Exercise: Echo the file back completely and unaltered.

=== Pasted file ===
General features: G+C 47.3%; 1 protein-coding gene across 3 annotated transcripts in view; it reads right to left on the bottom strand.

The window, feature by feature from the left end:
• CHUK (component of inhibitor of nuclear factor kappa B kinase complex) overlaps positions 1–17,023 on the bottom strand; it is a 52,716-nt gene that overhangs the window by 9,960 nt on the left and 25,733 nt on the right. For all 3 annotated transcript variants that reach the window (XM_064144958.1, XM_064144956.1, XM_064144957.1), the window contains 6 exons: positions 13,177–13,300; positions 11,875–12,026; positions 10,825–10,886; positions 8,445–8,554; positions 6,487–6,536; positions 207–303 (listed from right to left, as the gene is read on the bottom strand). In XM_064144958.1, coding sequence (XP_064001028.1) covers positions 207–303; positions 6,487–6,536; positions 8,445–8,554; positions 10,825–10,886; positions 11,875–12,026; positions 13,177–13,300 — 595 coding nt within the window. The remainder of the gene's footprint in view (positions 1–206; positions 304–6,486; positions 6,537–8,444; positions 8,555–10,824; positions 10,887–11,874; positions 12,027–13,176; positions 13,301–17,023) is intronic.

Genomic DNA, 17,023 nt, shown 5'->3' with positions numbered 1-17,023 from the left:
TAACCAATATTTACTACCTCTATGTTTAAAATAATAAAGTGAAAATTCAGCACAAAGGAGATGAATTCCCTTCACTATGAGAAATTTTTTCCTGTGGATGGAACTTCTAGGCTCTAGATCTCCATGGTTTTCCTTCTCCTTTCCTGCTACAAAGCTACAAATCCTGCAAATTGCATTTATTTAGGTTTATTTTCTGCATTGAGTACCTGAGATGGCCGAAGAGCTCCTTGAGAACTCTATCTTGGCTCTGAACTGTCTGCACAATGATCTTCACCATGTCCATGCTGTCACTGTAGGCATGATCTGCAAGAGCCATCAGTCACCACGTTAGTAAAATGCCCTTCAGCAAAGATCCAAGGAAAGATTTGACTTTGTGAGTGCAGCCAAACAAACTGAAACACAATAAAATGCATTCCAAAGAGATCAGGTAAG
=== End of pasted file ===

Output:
General features: G+C 47.3%; 1 protein-coding gene across 3 annotated transcripts in view; it reads right to left on the bottom strand.

The window, feature by feature from the left end:
• CHUK (component of inhibitor of nuclear factor kappa B kinase complex) overlaps positions 1–17,023 on the bottom strand; it is a 52,716-nt gene that overhangs the window by 9,960 nt on the left and 25,733 nt on the right. For all 3 annotated transcript variants that reach the window (XM_064144958.1, XM_064144956.1, XM_064144957.1), the window contains 6 exons: positions 13,177–13,300; positions 11,875–12,026; positions 10,825–10,886; positions 8,445–8,554; positions 6,487–6,536; positions 207–303 (listed from right to left, as the gene is read on the bottom strand). In XM_064144958.1, coding sequence (XP_064001028.1) covers positions 207–303; positions 6,487–6,536; positions 8,445–8,554; positions 10,825–10,886; positions 11,875–12,026; positions 13,177–13,300 — 595 coding nt within the window. The remainder of the gene's footprint in view (positions 1–206; positions 304–6,486; positions 6,537–8,444; positions 8,555–10,824; positions 10,887–11,874; positions 12,027–13,176; positions 13,301–17,023) is intronic.

Genomic DNA, 17,023 nt, shown 5'->3' with positions numbered 1-17,023 from the left:
TAACCAATATTTACTACCTCTATGTTTAAAATAATAAAGTGAAAATTCAGCACAAAGGAGATGAATTCCCTTCACTATGAGAAATTTTTTCCTGTGGATGGAACTTCTAGGCTCTAGATCTCCATGGTTTTCCTTCTCCTTTCCTGCTACAAAGCTACAAATCCTGCAAATTGCATTTATTTAGGTTTATTTTCTGCATTGAGTACCTGAGATGGCCGAAGAGCTCCTTGAGAACTCTATCTTGGCTCTGAACTGTCTGCACAATGATCTTCACCATGTCCATGCTGTCACTGTAGGCATGATCTGCAAGAGCCATCAGTCACCACGTTAGTAAAATGCCCTTCAGCAAAGATCCAAGGAAAGATTTGACTTTGTGAGTGCAGCCAAACAAACTGAAACACAATAAAATGCATTCCAAAGAGATCAGGTAAG